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Friday, August 06, 2010

If Voters Want To Control Livestock Production, Are They Willing To Pay The Freight?


The prior generation always advised, “Be careful what you ask for, because you may just get it.” That sage advice could have a rather drastic outcome if the public referenda on livestock management and animal welfare continue to pass. The outcome may be voters rhetorically asking themselves, “What in the sam hill have we done to ourselves?”

Food production practices are gaining more and more interest from consumers. They want to meet the farmer who raised the head of cabbage they are going to buy at the Saturday farmers’ market. They want to know what medication was given to the cow which produced their milk. And they want to know why the dairy calf in that picture from the fundraising group, all alone and looking so sad. As a result of the growing consumer interest in telling farmers and livestock producers how to conduct their business, there has been an increase in the number of referenda that have been proposed, voted upon, and passed which will impact livestock production in the US.

Kansas State University livestock economist Glynn Tonsor and Michigan State University economist Christopher Wolf point to the high profile Proposition 2 in California, which was one in a line of dominoes that is falling down on agriculture. Similar initiatives passed in Florida and Arizona phasing out the use of gestation crates and other livestock care equipment. Instead of ballot initiatives, legislative action of similar nature has been passed in Oregon, Colorado, Maine, and Michigan. Ohio livestock interests created a state board to set standards, ahead of efforts by the opposition to establish controls. Tonsor and Wolf say the changes are coming at different rates and different levels of regulation, and if that continues they expect a national standard to be established that would “level the playing field” for all producers. And they say the Humane Society of the US (HSUS) has been a vocal supporter of such federal initiatives, such as banning horse slaughter.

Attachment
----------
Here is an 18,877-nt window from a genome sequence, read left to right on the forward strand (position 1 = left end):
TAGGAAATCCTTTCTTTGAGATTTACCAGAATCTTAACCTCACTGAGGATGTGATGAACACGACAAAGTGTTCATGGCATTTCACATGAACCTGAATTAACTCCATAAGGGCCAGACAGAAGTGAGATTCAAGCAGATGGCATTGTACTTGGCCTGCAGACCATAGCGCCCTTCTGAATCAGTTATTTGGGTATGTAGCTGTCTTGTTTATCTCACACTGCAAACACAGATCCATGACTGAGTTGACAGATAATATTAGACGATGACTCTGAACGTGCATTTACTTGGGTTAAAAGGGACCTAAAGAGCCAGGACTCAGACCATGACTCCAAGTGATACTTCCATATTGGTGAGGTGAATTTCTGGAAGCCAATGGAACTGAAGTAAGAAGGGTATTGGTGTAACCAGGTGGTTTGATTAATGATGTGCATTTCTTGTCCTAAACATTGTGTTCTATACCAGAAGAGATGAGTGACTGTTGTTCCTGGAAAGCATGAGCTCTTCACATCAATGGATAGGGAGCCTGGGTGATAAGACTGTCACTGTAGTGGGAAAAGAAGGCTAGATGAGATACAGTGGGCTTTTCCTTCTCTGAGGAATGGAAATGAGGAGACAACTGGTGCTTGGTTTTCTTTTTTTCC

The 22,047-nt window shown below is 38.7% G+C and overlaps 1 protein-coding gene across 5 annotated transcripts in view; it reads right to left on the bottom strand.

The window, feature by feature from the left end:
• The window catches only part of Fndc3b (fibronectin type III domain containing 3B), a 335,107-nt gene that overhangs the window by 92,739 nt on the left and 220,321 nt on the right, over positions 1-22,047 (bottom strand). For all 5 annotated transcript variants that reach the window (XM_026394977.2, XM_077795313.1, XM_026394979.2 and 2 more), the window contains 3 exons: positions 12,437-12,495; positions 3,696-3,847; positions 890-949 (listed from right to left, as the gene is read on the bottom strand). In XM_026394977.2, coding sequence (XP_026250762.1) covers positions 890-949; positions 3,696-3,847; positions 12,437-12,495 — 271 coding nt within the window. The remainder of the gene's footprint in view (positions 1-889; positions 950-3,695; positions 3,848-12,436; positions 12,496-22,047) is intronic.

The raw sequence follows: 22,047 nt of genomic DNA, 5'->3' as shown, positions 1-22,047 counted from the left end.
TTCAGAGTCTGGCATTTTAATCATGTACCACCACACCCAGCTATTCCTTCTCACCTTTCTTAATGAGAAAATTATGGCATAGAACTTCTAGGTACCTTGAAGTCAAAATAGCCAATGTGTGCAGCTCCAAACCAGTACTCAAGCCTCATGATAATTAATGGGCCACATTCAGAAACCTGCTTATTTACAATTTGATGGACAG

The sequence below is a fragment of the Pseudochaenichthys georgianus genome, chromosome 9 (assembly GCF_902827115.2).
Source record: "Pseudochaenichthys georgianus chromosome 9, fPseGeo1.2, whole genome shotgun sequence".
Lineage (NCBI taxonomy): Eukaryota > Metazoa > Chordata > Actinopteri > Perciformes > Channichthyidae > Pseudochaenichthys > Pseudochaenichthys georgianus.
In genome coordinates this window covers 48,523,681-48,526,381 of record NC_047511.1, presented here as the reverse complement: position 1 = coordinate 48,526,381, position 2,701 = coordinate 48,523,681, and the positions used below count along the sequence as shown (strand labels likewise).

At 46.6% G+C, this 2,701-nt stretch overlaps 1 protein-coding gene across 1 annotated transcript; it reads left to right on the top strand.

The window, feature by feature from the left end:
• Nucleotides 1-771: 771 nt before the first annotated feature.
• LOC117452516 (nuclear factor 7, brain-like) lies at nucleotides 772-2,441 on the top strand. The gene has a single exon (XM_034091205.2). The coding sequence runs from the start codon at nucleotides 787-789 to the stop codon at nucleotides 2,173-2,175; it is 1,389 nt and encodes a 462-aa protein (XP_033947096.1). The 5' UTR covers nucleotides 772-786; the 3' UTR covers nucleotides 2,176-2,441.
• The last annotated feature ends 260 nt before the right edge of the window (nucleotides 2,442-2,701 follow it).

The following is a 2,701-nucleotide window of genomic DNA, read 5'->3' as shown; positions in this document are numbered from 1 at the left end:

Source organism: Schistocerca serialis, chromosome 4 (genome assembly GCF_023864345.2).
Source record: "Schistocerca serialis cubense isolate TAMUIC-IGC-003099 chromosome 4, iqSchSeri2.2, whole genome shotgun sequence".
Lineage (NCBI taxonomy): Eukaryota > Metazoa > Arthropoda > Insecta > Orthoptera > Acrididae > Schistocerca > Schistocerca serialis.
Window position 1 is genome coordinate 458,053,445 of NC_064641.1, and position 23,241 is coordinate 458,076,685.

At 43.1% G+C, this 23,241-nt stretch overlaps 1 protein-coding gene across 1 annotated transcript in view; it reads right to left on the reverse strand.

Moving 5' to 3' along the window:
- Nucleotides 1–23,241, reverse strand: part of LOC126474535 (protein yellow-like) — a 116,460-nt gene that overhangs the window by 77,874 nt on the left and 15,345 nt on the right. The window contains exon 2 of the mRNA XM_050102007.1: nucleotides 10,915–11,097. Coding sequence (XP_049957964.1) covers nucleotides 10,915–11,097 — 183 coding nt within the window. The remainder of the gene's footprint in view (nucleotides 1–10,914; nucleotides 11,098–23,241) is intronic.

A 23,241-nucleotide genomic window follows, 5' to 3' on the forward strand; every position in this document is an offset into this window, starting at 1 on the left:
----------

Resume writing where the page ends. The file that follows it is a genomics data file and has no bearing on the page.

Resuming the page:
Tonsor and Wolf report on their research which is designed to project how US residents would respond to the California initiative, which is forecast to eliminate the laying industry in that state within 5 years. The economists surveyed 2,001 voters about their thoughts on current livestock production practices, and if the issue was on the ballot to prohibit the practice, would they be in favor or against. The question was parallel to the question on the California ballot to see if the rest of the US felt the same way. The researchers also wanted to know how the voters would see the issue if there were price and tax implications associated with the prohibition of the production practice.

Tonsor and Wolf asked the pork industry to review the survey and make any suggestions before the data was collected. Since the survey was linked to a grocery shopper, more women than men were questioned, with the average age being 53, average income being $55,000, and with one-third having a college degree.

At the outset, 70% said they would support the California referendum, which passed with a 63% favorable vote. But when questions were asked if they would still vote the same way if the price of meat were increased, if taxes were increased to implement the law, or both, then there was a change of heart. 52% of those favoring the restrictions said they would change their mind if it resulted in higher federal taxes, 39% would change if meat and egg prices went up, and 52% would change if both occurred.

But when they broke down the choices with the types of individuals, how did the various demographic groups keep or change their opinions?